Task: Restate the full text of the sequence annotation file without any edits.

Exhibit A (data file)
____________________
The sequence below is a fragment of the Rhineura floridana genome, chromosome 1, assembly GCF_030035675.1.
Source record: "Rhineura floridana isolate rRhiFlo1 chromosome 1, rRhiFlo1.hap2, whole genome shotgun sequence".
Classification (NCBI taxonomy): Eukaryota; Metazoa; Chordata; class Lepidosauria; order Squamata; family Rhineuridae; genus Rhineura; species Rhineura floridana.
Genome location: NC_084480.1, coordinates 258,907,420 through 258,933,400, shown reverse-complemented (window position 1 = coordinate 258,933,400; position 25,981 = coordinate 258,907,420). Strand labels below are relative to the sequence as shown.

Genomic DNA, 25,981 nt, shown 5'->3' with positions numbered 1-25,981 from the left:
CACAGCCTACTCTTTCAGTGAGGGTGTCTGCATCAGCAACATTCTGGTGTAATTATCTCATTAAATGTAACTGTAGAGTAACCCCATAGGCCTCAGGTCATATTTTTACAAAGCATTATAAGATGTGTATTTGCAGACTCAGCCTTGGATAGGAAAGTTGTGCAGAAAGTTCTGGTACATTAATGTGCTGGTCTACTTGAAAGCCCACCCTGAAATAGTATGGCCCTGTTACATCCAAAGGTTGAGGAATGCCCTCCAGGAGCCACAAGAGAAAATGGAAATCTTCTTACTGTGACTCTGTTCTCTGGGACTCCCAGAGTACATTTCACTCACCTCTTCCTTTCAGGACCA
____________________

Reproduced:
The sequence below is a fragment of the Rhineura floridana genome, chromosome 1, assembly GCF_030035675.1.
Source record: "Rhineura floridana isolate rRhiFlo1 chromosome 1, rRhiFlo1.hap2, whole genome shotgun sequence".
Classification (NCBI taxonomy): Eukaryota; Metazoa; Chordata; class Lepidosauria; order Squamata; family Rhineuridae; genus Rhineura; species Rhineura floridana.
Genome location: NC_084480.1, coordinates 258,907,420 through 258,933,400, shown reverse-complemented (window position 1 = coordinate 258,933,400; position 25,981 = coordinate 258,907,420). Strand labels below are relative to the sequence as shown.

Genomic DNA, 25,981 nt, shown 5'->3' with positions numbered 1-25,981 from the left:
CACAGCCTACTCTTTCAGTGAGGGTGTCTGCATCAGCAACATTCTGGTGTAATTATCTCATTAAATGTAACTGTAGAGTAACCCCATAGGCCTCAGGTCATATTTTTACAAAGCATTATAAGATGTGTATTTGCAGACTCAGCCTTGGATAGGAAAGTTGTGCAGAAAGTTCTGGTACATTAATGTGCTGGTCTACTTGAAAGCCCACCCTGAAATAGTATGGCCCTGTTACATCCAAAGGTTGAGGAATGCCCTCCAGGAGCCACAAGAGAAAATGGAAATCTTCTTACTGTGACTCTGTTCTCTGGGACTCCCAGAGTACATTTCACTCACCTCTTCCTTTCAGGACCA